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"Leadership. Highly Skillful Leadership." by Brian Sharp

Today, I'm very pleased to bring to you Brian Sharp. A veteran, high level, and extraordinarily competent project manager in the video game industry, most recently with Bungie before becoming self-employed on his own projects. He was in the top 1% of well-paid project managers, but more importantly -- he was effective and empathetic, getting the best out of his people, helping them develop, and marching towards achievement after achievement while keeping his team healthy, happy, and engaged.

The following interview is in line with the launch of his GiveGetWin deal, Elite Management & Leadership Coaching for People In Creative Industries.

"Leadership. Highly Skillful Leadership." by Brian Sharp, as told to Sebastian Marshall

Buddhist philosophy has a lot in common with how I tend to think. I find professional work within organizations is one of the best forms of ethical practice.

It's one of the few environments where you're constantly juggling diametrically opposed goals (or at least, goals that can seem to be diametrically opposed).

Systems, Hierarchies, Universes — Pt. 2 (In which the author tries to understand the way the world(s) work(s).)

On S.M. SANDERS

I mentioned in my last post that systems (or, in the view of these posts, “universes”) might have things in common that have made them so successful. I asked the question “why do people—myself included—find these universes so interesting?” I don’t think that they “feel real” is a good enough, or complete enough, answer. There must be something more. When a universe seems to have the air of reality to it, there must be elements that approximate our reality, or there must be elements that lend themselves to human involvement, so that when we experience them, we willingly suspend our disbelief and accept a place as a native of that system.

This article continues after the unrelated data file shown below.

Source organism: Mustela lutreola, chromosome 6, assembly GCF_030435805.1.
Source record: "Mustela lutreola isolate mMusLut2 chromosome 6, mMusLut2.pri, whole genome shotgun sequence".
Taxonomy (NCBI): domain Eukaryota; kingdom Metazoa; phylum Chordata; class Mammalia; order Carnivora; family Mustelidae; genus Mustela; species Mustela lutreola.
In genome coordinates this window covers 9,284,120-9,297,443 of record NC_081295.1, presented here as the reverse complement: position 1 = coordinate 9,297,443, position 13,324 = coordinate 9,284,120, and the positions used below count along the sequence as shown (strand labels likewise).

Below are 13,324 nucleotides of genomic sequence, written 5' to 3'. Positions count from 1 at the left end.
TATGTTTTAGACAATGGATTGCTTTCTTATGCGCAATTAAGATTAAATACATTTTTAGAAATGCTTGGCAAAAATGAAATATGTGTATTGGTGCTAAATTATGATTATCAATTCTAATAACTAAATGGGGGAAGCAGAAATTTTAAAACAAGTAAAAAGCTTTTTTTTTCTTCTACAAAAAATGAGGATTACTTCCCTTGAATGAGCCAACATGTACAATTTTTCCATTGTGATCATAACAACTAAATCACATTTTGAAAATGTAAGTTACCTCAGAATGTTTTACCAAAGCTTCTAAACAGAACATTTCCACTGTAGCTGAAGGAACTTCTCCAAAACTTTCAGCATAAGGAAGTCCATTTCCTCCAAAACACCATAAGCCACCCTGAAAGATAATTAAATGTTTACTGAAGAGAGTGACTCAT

But, this does not entirely explain why these universes work. There are some systems which ask the participants to not only suspend disbelief, but to get rid of it altogether. Religious systems—which I equate with the fictional universes, not because religions are fictional (that is a matter of one’s personal beliefs) but because they carry a somewhat arbitrary system of rules, histories, ideas—they ask their adherents to believe in something quite unlike the way life and its interactions exist in reality.

I believe there are certain meaningful criteria which one can use in order to compare these seemingly different universes:

Using these found criteria, I believe there are connections between the different, successful, universes.

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